Police Can Spy on Your iOS and Android Push Notifications


While Wyden’s letter says that governments outside the US have requested people’s push notification records, the Federal Bureau of Investigation (FBI) has done so as well. A February 2021 search warrant application submitted by an FBI agent to the US District Court in Washington, DC, requested details for two accounts controlled by Meta, (then Facebook), specifically citing a request for push notification tokens. The search warrant request related to an investigation into a person accused of taking part in the January 6, 2021, attack on the US Capitol.

Meta, which owns Facebook, WhatsApp, and Instagram, did not immediately respond to WIRED’s request to comment. The DOJ has not yet responded to a request for comment. A spokesperson for Signal, the popular encrypted messaging app, also did not respond.

Although Wyden is asking the DOJ to allow Apple and Google to discuss government requests for push notification records, the senator’s letter appears to have enabled them to do just that.

An Apple spokesperson tells WIRED that the company has updated its Law Enforcement Guidelines in its transparency report to reflect government requests for push notification records. The company will also begin to detail these requests in its next transparency report.

“Apple is committed to transparency and we have long been a supporter of efforts to ensure that providers are able to disclose as much information as possible to their users,” Apple says in a statement. “In this case, the federal government prohibited us from sharing any information and now that this method has become public we are updating our transparency reporting to detail these kinds of requests.”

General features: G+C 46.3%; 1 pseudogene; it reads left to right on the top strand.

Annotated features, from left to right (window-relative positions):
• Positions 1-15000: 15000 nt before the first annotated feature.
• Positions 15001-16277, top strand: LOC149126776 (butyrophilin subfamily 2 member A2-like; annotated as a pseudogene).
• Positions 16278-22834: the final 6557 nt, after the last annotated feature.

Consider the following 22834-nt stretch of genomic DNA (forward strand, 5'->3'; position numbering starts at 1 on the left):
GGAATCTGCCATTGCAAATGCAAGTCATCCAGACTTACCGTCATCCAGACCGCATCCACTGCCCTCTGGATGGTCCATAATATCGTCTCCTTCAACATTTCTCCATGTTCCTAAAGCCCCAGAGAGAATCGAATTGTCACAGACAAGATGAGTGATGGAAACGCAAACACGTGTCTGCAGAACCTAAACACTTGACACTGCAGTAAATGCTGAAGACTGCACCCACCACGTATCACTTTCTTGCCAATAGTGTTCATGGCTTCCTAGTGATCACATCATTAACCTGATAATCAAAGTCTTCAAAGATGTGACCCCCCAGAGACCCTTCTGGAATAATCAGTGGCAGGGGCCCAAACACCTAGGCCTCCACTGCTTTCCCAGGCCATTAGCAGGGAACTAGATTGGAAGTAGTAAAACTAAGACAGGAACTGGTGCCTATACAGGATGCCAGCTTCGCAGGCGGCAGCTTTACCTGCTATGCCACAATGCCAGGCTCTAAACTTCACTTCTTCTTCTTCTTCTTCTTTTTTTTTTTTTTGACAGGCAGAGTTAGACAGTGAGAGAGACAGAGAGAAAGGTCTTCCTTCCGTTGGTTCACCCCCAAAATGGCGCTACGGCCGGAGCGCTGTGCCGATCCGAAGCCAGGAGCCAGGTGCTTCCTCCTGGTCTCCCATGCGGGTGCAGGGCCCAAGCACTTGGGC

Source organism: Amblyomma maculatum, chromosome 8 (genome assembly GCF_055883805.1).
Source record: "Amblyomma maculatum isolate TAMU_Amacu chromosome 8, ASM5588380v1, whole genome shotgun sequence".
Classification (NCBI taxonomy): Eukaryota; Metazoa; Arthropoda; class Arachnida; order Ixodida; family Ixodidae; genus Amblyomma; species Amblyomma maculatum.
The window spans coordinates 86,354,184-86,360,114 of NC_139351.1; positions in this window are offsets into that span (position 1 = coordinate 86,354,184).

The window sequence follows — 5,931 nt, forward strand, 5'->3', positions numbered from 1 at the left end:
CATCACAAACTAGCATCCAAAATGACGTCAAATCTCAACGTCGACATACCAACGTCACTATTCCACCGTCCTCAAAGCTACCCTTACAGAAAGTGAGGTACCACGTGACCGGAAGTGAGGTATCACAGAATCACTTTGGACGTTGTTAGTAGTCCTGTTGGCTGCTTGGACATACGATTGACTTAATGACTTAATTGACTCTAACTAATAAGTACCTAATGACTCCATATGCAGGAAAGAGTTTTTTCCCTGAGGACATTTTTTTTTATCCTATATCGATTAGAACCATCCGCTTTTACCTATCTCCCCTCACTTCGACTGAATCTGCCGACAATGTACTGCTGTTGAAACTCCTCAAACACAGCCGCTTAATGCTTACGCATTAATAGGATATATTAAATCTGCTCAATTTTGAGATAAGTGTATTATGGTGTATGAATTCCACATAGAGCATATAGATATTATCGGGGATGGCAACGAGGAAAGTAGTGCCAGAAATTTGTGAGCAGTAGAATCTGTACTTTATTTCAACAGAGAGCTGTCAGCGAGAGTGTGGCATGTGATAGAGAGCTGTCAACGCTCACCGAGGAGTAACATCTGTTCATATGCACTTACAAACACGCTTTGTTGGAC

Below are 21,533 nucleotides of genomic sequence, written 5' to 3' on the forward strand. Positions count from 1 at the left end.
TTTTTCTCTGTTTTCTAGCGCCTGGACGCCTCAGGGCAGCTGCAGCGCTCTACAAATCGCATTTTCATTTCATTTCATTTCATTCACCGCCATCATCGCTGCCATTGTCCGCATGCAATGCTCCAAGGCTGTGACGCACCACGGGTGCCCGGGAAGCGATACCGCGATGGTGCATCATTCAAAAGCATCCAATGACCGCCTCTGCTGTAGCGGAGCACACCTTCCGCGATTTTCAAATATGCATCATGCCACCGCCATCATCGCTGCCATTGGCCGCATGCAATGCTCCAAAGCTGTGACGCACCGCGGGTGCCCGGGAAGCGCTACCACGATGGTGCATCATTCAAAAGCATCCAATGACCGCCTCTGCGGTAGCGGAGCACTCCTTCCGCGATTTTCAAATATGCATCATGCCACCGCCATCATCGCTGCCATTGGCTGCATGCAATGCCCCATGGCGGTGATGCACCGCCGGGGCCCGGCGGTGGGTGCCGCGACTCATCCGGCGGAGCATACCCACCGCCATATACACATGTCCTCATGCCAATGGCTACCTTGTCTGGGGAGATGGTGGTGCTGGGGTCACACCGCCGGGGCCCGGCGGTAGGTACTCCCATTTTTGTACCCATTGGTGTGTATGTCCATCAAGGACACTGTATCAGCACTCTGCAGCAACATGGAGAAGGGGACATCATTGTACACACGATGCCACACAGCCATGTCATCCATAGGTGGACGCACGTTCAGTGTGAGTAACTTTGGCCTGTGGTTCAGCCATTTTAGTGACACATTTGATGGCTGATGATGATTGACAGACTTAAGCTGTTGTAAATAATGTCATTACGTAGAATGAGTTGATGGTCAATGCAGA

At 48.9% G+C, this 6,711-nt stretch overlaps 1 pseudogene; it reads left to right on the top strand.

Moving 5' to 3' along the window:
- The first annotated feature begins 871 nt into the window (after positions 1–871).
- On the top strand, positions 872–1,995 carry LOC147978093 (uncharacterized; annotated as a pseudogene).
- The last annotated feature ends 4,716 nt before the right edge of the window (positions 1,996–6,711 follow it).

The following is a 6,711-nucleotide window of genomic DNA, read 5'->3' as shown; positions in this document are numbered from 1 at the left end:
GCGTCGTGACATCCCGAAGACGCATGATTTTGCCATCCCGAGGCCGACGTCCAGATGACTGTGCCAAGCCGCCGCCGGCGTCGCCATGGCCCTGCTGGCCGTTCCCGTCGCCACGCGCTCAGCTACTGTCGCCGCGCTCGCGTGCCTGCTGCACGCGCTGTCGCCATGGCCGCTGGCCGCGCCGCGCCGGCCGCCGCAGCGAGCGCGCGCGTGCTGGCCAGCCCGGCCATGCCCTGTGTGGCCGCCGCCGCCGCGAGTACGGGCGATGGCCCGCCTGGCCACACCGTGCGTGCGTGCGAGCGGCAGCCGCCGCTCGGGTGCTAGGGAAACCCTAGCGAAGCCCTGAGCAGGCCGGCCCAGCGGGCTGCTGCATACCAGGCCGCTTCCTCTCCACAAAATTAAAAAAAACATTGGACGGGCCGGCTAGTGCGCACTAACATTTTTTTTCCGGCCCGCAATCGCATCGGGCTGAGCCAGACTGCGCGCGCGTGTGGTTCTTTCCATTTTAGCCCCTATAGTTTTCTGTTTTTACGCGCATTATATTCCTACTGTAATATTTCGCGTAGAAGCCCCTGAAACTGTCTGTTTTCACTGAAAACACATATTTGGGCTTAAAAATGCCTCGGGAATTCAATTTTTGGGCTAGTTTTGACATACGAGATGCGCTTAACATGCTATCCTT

Google confirmed to WIRED that it receives requests for push notification records, but the company says it already includes these types of requests in its transparency reports.

“We were the first major company to publish a public transparency report sharing the number and types of government requests for user data we receive, including the requests referred to by Senator Wyden,” a Google spokesperson tells WIRED. “We share the senator’s commitment to keeping users informed about these requests.”

A WIRED review of Google’s most recent transparency report for the period between December 2019 and December 2022 found that it does not specifically break out government requests for push notification records, and Google confirmed that it aggregates this data in its transparency report.

Google’s transparency report shows that the US government requested Google Cloud Platform data from enterprise customers 175 times during the period, and of those used a search warrant 13 times. It is unclear whether any of those requests for user data included push notification records—details that may, following Wyden’s letter, be revealed in the future.

Additional reporting by William Turton and Dhruv Mehrotra.



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